Scoliosis is a curvature of the spine that measures more than 10 degrees on an X-ray. Although it is not preventable, early detection and treatment can minimize the appearance of the deformity, which is usually the most concerning aspect of scoliosis for the patient. I take my patients’ concerns very seriously even though my priority is to keep a scoliosis curve from requiring surgery. Pediatricians are a critical part of early detection as they check for scoliosis every year. Most health care providers check for scoliosis by performing the Forward Bending Test, which is when a patient is asked to bend at the waist to assess for asymmetry of the back. A scoliometer, which is similar to a level, is often used to assess for rotation of the trunk. If there is asymmetry, you will have an X-ray to evaluate if the asymmetry is caused by scoliosis.
There are some common misconceptions about scoliosis:
- All shoulder asymmetry is caused by scoliosis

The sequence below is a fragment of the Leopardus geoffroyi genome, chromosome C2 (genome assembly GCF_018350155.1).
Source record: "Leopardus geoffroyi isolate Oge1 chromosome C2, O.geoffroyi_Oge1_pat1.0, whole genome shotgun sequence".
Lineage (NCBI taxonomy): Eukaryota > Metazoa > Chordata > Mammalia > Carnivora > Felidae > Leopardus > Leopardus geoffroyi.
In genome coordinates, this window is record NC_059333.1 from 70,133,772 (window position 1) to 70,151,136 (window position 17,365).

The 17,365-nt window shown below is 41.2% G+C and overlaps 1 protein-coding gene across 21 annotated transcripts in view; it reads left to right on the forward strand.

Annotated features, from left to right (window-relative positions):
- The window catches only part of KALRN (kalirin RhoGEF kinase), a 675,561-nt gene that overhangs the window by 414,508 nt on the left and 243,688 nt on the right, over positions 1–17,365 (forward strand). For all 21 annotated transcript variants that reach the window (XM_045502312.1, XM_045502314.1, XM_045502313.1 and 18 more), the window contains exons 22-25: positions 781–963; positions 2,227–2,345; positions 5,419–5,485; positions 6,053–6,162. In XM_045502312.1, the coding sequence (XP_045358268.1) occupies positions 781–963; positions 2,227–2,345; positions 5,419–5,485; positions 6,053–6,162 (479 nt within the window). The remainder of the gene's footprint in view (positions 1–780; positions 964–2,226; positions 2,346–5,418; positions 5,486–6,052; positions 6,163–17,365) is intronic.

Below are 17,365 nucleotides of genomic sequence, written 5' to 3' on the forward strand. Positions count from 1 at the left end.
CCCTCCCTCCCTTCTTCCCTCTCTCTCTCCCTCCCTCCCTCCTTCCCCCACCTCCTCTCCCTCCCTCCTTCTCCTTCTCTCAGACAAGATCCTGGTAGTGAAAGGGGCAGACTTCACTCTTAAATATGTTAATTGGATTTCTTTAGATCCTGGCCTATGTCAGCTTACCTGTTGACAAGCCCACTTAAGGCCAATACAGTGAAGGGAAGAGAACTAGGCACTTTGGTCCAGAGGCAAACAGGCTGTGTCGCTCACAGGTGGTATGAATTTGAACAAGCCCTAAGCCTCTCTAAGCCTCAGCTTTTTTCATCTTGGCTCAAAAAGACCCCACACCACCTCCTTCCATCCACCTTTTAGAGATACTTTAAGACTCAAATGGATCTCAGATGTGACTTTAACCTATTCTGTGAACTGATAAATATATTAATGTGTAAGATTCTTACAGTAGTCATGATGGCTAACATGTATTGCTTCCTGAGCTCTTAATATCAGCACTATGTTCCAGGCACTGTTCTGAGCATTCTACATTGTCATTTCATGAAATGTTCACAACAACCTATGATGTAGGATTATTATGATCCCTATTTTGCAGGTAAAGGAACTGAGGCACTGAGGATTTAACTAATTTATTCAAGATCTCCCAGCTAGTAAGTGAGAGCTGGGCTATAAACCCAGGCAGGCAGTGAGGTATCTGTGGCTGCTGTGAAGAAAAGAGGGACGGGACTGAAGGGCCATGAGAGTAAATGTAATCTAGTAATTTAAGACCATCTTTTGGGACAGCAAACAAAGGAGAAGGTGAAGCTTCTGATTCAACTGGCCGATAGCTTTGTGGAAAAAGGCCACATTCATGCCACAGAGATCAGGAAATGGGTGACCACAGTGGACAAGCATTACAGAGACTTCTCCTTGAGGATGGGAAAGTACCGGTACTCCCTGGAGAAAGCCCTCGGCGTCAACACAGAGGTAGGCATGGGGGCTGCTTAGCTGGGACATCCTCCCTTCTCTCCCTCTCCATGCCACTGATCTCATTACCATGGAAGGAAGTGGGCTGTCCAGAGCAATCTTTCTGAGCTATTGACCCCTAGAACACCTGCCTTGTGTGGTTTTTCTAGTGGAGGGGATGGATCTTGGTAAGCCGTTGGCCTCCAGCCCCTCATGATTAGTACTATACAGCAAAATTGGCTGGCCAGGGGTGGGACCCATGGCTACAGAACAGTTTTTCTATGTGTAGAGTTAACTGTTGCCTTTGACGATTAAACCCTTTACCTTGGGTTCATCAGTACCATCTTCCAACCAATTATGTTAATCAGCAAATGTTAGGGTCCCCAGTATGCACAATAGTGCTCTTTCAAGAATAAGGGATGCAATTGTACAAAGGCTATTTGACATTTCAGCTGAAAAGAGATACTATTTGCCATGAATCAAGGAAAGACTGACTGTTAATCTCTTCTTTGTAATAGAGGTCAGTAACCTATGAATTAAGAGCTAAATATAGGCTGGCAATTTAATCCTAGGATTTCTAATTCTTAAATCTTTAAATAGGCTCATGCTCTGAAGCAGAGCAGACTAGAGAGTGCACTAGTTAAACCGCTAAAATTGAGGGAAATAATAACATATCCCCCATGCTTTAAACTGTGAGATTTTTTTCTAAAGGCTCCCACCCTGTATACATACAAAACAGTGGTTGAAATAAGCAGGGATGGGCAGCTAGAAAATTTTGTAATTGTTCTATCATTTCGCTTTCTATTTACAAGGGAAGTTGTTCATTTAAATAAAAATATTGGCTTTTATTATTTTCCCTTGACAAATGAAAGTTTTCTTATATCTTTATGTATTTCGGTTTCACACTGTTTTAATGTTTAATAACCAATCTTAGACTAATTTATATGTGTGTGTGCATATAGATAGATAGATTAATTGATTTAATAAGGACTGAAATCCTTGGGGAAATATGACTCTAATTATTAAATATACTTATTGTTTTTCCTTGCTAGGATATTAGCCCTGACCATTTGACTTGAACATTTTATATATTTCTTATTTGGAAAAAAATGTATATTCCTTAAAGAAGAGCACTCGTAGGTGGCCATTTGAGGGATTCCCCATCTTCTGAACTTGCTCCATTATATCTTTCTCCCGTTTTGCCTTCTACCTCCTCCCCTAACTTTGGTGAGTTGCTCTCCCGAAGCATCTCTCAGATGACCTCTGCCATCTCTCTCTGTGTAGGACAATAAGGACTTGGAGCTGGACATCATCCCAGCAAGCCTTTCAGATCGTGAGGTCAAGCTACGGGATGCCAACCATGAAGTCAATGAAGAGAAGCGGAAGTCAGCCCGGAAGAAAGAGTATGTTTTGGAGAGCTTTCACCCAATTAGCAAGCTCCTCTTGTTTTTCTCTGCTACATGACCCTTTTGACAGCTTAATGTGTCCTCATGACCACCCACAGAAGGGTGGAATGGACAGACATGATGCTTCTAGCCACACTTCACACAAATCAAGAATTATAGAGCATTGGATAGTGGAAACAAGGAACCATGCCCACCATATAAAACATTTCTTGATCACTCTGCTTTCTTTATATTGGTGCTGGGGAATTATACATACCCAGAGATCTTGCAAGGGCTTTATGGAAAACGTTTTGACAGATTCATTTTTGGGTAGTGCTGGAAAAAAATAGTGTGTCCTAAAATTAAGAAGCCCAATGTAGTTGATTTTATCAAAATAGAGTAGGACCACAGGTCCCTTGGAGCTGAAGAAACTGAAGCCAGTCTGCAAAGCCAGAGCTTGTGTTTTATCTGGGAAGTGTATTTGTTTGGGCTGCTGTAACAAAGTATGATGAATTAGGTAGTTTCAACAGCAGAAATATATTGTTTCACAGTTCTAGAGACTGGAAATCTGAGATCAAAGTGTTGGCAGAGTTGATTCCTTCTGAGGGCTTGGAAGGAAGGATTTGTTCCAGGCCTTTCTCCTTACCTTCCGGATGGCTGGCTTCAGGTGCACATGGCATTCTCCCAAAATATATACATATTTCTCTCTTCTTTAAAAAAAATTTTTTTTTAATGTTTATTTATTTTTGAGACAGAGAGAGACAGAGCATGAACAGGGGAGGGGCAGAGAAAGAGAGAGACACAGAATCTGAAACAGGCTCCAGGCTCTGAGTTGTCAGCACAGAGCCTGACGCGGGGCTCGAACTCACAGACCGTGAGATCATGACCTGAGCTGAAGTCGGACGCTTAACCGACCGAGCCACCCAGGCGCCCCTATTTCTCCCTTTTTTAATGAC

- Scoliosis is caused by bad posture
- Scoliosis is caused by certain exercises
- Chiropractic work can cure scoliosis
Scoliosis is treated with a brace when a curve is between 25 and 45 degrees in a growing child. I work closely with the orthotist that makes the brace to decide on brace type and achieve the best correction for a patient. Another growing trend in treatment of scoliosis is Schroth Method physical therapy. Although there have been no studies to prove that physical therapy can treat scoliosis effectively, I am supportive of patients who want to try it as long as they comply with my recommendations as well.
Dr. Roger Widmann has been a member of the Pediatric Orthopaedic Surgery Service at Hospital for Special Surgery since 1995 and the Chief of the Pediatric Orthopaedic Surgery Service since 2004. He is the Director of Pediatric Orthopaedic Trauma at New York Hospital, and is a member of the Scoliosis Service at Hospital for Special Surgery.